The appointment this week of Andy Flower as the England team's new 'Director' (what most of us know as a coach) was, on most levels, a further triumph for the potent forces of English conservatism.

I've got no idea whether Flower will prove to be a success or not. Some in the media, such as Mike Atherton, are guarded, others, like Mike Selvey, seem to think he's the best thing since sliced bread.

It's undeniable that Flower was a great cricketer, courageous both on the field and off it, but the main reason behind his appointment seems to have been the fact that he was already doing the job and he gets on well with Andrew Strauss. Precious few of the high profile candidates who were supposed to have been 'headhunted' by the ECB's chosen firm made it anywhere near the final cut, the only exception being John Wright, who was apparently telephoned by the selection panel as a way of making it look less like an open and shut decision.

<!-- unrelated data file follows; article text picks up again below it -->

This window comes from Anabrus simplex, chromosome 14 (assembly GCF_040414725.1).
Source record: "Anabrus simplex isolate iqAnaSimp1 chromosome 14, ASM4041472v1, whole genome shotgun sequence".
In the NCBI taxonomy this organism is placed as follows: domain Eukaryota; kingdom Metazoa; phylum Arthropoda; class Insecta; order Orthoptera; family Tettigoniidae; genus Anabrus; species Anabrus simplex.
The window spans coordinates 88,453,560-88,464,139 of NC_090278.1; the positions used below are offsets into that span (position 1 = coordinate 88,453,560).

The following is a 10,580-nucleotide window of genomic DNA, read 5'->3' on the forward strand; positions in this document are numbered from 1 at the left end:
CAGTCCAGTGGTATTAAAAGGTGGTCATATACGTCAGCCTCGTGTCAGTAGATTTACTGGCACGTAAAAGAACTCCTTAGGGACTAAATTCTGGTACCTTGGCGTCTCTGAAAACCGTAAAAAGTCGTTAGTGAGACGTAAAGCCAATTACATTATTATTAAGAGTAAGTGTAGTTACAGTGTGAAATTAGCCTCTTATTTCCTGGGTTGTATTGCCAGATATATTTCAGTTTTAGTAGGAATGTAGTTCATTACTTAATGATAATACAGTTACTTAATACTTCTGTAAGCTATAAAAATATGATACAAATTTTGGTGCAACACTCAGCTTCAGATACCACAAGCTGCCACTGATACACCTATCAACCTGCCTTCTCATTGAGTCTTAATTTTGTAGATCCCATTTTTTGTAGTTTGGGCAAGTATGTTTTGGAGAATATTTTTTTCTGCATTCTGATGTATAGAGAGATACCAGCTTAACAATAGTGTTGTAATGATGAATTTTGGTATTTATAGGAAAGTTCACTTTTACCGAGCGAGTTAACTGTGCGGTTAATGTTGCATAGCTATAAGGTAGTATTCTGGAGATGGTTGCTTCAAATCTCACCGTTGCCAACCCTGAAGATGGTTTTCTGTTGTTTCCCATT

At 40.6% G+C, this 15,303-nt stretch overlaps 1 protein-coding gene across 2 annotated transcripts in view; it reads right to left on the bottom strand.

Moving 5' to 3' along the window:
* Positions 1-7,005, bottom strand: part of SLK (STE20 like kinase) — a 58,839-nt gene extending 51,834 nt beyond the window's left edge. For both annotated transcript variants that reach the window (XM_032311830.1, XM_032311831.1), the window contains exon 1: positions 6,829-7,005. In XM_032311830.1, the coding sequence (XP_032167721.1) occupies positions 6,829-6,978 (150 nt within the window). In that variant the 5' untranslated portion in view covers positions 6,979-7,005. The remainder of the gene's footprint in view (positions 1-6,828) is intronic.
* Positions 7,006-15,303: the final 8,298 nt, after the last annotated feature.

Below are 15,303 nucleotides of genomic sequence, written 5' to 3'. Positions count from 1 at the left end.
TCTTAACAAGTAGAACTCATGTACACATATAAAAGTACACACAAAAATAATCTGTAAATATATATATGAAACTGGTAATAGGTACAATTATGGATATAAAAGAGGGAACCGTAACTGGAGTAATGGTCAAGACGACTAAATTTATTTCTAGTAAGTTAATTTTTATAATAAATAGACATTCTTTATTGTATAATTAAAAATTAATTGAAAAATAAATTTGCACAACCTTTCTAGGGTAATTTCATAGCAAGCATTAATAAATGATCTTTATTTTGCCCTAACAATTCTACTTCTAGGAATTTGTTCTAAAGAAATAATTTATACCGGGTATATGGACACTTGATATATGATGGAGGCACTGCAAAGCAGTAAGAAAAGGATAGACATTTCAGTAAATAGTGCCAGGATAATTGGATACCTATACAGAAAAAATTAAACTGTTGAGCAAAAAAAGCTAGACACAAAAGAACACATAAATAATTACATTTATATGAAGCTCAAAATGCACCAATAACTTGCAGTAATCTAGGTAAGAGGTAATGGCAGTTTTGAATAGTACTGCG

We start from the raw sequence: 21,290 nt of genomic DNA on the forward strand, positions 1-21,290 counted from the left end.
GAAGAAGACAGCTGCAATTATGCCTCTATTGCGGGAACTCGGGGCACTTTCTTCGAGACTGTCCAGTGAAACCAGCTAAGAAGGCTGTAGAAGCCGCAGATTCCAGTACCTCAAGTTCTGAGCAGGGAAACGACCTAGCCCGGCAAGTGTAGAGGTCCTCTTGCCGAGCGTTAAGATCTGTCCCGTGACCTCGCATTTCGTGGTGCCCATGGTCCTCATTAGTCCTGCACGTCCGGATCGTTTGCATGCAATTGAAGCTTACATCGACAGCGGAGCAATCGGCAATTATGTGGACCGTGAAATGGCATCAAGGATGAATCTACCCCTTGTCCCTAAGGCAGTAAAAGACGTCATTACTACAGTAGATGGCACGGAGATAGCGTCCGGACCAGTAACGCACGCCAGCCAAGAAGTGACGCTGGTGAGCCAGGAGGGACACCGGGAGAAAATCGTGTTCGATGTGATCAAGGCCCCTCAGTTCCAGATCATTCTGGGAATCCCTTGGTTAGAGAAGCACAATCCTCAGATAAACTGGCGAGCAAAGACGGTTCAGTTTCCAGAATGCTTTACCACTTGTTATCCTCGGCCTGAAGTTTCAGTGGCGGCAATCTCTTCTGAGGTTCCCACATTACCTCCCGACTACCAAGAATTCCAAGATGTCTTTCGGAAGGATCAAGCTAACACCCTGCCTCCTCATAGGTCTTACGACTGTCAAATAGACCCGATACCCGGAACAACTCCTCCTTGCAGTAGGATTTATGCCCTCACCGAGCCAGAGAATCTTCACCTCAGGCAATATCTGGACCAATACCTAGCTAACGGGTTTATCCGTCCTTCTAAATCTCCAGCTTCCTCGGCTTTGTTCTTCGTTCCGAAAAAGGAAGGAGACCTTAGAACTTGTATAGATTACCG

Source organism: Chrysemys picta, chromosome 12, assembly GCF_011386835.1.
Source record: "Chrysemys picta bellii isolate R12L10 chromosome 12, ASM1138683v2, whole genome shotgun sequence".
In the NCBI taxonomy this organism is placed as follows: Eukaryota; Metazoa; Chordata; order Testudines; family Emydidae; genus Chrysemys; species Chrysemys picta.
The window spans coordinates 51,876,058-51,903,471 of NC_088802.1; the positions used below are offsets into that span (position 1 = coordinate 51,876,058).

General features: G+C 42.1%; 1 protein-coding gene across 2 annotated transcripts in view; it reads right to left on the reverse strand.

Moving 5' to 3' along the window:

Personally, given his background and experience, I'd have thought Wright was worth a closer look, but I suppose, after a period of turmoil, you can't really blame the board for choosing what appears to be the safe option, even if his basic credentials (and his performance so far, if judged on results) aren't the strongest.

The last time they made a risky decision - the appointment of Pietersen as captain last summer - it went sour within months.

One can only hope that this appointment lasts a little longer.

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